Puzzling chest pain issue

I’ve been to a cardiologist to see why I get these mild-to-moderate chest pains when I walk or run. I did the radioactive treadmill test thing, and she couldn’t find anything wrong. But I still get the chest pains, so I stopped walking and running for exercise because it was so disconcerting (also because I have plantar fasciitis).

But lack of exercise made me gain weight, so I started looking for an activity that wouldn’t hurt my feet. My office building has a new gym, and I started going there and using an exercise bike. I figured that if my chest started to hurt, I’d ease back on the intensity. I’ve been using the bike for a month or two now, and to my surprise, I get no pains in my chest at all. I’m able to get my heart rate up to 122, and keep it there for several minutes, no problem.

What’s up with this? I’m very relieved that I can exercise again, but I’m puzzled. Maybe the chest pains are something in the cartilage around my ribcage that get jostled when I walk or run?

IANAD, but I went to my doctor recently with a similar-sounding issue (occasional intense chest pain during rigorous exercise), and because I get an EKG taken every 3 months as part of a routine thyroid function checkup, I already knew there was nothing wrong with my heart.

Assuming I understood his explanation correctly, the type of chest pain I was having (and the type of chest pain you’re having, as far as I can tell), is caused by tight facet joints. During strenous exercise, as the ribcage expands, apparently tight facet joints can cause compression of a spinal nerve, which in turn causes pain in the corresponding dermatoma.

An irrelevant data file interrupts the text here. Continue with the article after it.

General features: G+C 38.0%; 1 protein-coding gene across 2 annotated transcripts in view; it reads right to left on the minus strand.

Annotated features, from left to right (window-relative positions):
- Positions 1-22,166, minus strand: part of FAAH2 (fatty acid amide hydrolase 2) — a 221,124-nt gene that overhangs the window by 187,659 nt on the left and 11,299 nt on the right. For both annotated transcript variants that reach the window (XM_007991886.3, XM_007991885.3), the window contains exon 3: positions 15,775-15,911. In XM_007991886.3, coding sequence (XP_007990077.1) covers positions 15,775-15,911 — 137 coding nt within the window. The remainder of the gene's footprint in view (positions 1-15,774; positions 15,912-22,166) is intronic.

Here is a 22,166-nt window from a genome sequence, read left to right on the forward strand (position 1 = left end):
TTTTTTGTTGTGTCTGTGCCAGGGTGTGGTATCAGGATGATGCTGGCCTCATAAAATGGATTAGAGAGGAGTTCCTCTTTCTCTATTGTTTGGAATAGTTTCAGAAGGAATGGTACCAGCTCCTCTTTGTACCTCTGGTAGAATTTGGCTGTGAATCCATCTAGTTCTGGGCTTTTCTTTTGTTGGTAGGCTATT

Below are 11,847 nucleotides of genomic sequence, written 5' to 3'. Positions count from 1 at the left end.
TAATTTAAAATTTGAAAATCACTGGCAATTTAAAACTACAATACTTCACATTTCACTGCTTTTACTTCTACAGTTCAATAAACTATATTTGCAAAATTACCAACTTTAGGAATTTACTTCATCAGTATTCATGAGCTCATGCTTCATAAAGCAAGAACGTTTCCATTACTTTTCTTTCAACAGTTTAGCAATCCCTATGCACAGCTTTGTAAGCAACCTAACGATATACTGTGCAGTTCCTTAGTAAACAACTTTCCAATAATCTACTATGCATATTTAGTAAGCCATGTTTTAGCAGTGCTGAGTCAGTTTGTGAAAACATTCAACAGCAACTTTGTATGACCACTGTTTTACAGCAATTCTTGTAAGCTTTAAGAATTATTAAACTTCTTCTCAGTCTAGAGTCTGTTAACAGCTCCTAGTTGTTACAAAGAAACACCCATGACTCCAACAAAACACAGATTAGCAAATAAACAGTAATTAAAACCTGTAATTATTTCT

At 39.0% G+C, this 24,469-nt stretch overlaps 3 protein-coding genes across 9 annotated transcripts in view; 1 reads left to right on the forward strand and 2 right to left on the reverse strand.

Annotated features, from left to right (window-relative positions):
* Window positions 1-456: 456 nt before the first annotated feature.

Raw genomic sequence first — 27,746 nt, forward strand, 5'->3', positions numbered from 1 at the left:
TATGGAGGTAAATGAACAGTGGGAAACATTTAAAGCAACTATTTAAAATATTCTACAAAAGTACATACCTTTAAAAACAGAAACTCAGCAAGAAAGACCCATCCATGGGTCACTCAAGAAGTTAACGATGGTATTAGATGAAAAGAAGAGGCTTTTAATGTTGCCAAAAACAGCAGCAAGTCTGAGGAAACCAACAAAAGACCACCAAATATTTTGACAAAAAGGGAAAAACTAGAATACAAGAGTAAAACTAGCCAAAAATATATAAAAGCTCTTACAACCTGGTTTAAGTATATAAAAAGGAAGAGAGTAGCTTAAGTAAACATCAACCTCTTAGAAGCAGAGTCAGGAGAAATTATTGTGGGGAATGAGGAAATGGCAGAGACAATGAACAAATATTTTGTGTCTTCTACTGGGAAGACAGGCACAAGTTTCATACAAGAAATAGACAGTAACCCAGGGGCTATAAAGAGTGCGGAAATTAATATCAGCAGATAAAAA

Similar experience. Chest pains when I inhaled. After several hours in the emergency room, and ruling out any heart issues, problem was diagnosed as an inflammation of the sac in which the lungs reside. I believe it’s called the plura. Gave me some intravenous anti-inflammatory drugs. Problem solved.

I had a similar test and they could not find anything abnormal.

The cardiologist then recommended to try to loose any extra weight (which I have working on but after having hernia surgery it is taking longer than expected

Do you get any pains in your left arm, hand, or jaw? You might google “Cardiac Syndrome X”.

The most common causes of noncardiac chest pain in adults are musculoskeletal or gastrointestinal.

The most common musculoskeletal causes are as follows:

Costosternal syndromes (costochondritis): Multiple areas of tenderness that reproduce the described pain, usually in the upper costal cartilages at the costochondral or costosternal junctions; they can also occcur at the xiphoid process

Spontaneous sternoclavicular subluxation: Most often occurs in the dominant side, associated with moderate to heavy repetitive tasks; almost exclusively occurs in middle-aged women.

Lower rib pain syndromes: Pain in the lower chest or upper abdomen with a tender spot on the costal margin; pain can be reproduced by pressing on the spot.

Posterior chest wall syndromes: May be caused by herniated thoracic disc, leading to band-like chest pain that may have a unilateral dermatomal distribution. Also induced by costovertebral joint dysfunction; tenderness over the affected area, worse with coughing or deep breathing.

The most common GI causes are esophageal in nature, generally GERD, esophagitis, or hiatal hernia.

Pulmonary problems such as pleuritis, pneumonias, sarcoid, and less likely lung lesions can also cause chest pain.

Hope that helps.

Thanks for everyone’s input. I’m still puzzled, but at least I’m less worried that it’s something vital, which in turn enables me to exercise without fretting.